A Prison State, If Not a Police State

  A Prison State, If Not a Police State

Posted by CN Staff on May 04, 2004 at 12:20:44 PT
By Paul Craig Roberts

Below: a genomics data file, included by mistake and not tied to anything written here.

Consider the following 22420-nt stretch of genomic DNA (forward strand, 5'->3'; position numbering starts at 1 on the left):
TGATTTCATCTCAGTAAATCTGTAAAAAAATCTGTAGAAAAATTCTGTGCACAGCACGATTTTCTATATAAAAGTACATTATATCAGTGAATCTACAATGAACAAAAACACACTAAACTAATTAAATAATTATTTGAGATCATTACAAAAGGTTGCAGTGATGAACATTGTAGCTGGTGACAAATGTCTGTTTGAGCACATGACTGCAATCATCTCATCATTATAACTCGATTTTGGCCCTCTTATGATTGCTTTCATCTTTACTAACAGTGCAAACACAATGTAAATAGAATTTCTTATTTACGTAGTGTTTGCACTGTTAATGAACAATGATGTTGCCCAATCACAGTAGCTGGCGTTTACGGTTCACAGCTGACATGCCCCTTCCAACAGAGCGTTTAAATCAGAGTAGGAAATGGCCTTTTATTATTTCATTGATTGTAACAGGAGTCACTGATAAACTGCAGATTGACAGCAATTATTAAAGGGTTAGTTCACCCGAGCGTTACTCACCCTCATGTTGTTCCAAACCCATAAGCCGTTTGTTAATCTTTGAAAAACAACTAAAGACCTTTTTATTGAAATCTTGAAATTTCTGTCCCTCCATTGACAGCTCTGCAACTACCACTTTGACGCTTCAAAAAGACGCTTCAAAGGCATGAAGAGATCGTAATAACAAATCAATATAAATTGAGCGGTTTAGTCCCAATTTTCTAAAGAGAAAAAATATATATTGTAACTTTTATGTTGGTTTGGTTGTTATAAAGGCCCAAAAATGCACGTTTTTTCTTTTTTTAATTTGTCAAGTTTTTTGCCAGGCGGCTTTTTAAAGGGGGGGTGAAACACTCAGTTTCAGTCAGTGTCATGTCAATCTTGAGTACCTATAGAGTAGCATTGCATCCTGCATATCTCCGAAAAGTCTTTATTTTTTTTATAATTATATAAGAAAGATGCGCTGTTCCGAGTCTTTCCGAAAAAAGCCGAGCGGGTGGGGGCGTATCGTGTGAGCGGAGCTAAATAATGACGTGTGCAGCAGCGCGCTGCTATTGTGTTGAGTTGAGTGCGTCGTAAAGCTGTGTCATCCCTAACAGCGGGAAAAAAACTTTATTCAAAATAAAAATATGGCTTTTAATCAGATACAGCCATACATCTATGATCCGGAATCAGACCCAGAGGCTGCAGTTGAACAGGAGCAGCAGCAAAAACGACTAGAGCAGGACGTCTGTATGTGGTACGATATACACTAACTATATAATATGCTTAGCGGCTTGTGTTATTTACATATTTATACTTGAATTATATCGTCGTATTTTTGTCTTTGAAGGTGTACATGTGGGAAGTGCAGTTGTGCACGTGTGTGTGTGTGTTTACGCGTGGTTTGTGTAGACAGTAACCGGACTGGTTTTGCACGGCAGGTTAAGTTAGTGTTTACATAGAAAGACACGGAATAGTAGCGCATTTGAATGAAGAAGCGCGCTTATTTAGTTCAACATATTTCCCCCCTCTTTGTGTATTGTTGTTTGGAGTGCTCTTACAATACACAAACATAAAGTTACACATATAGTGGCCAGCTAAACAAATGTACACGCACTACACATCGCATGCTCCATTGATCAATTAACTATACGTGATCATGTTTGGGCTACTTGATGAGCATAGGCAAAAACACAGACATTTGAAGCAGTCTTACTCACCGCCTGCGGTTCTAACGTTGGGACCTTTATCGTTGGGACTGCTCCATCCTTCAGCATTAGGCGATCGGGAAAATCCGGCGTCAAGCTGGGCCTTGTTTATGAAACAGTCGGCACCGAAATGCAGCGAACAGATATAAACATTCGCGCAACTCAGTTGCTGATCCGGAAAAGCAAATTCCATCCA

The US has a unique distinction: It is the world’s greatest prison state. The US, "the land of the free," has the biggest prison population in the world and the highest rate of prisoners per capita of all countries – including countries that President Bush believes need liberating by US armed forces. Even China, with one party rule and a population that is 4.5 times larger than the US population, has 30% fewer total prisoners than the US. China’s per capita rate is a small fraction of the US rate.